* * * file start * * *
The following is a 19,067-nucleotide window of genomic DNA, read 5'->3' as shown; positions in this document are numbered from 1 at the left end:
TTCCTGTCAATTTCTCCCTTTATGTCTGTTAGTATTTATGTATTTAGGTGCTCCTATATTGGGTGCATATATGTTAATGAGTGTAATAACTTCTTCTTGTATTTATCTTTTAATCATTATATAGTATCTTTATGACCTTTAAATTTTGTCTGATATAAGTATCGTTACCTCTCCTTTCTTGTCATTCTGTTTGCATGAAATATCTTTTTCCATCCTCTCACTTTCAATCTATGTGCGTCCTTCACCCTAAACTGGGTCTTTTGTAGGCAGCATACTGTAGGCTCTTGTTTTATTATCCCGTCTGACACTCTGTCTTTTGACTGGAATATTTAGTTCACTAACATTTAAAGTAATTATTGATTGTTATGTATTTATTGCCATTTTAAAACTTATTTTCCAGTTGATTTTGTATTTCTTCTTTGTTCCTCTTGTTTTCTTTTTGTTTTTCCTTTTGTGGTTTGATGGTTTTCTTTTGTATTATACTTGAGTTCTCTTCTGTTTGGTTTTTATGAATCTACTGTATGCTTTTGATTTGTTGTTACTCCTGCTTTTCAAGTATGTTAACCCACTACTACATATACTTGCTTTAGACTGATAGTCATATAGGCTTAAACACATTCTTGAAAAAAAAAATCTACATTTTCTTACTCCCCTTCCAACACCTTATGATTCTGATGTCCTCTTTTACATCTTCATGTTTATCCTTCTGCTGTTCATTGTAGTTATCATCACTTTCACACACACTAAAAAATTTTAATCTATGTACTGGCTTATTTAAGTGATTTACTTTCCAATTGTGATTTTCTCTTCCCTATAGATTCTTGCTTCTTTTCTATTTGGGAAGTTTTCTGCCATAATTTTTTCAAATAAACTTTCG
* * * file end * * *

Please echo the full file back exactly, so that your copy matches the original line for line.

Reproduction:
The following is a 19,067-nucleotide window of genomic DNA, read 5'->3' as shown; positions in this document are numbered from 1 at the left end:
TTCCTGTCAATTTCTCCCTTTATGTCTGTTAGTATTTATGTATTTAGGTGCTCCTATATTGGGTGCATATATGTTAATGAGTGTAATAACTTCTTCTTGTATTTATCTTTTAATCATTATATAGTATCTTTATGACCTTTAAATTTTGTCTGATATAAGTATCGTTACCTCTCCTTTCTTGTCATTCTGTTTGCATGAAATATCTTTTTCCATCCTCTCACTTTCAATCTATGTGCGTCCTTCACCCTAAACTGGGTCTTTTGTAGGCAGCATACTGTAGGCTCTTGTTTTATTATCCCGTCTGACACTCTGTCTTTTGACTGGAATATTTAGTTCACTAACATTTAAAGTAATTATTGATTGTTATGTATTTATTGCCATTTTAAAACTTATTTTCCAGTTGATTTTGTATTTCTTCTTTGTTCCTCTTGTTTTCTTTTTGTTTTTCCTTTTGTGGTTTGATGGTTTTCTTTTGTATTATACTTGAGTTCTCTTCTGTTTGGTTTTTATGAATCTACTGTATGCTTTTGATTTGTTGTTACTCCTGCTTTTCAAGTATGTTAACCCACTACTACATATACTTGCTTTAGACTGATAGTCATATAGGCTTAAACACATTCTTGAAAAAAAAAATCTACATTTTCTTACTCCCCTTCCAACACCTTATGATTCTGATGTCCTCTTTTACATCTTCATGTTTATCCTTCTGCTGTTCATTGTAGTTATCATCACTTTCACACACACTAAAAAATTTTAATCTATGTACTGGCTTATTTAAGTGATTTACTTTCCAATTGTGATTTTCTCTTCCCTATAGATTCTTGCTTCTTTTCTATTTGGGAAGTTTTCTGCCATAATTTTTTCAAATAAACTTTCG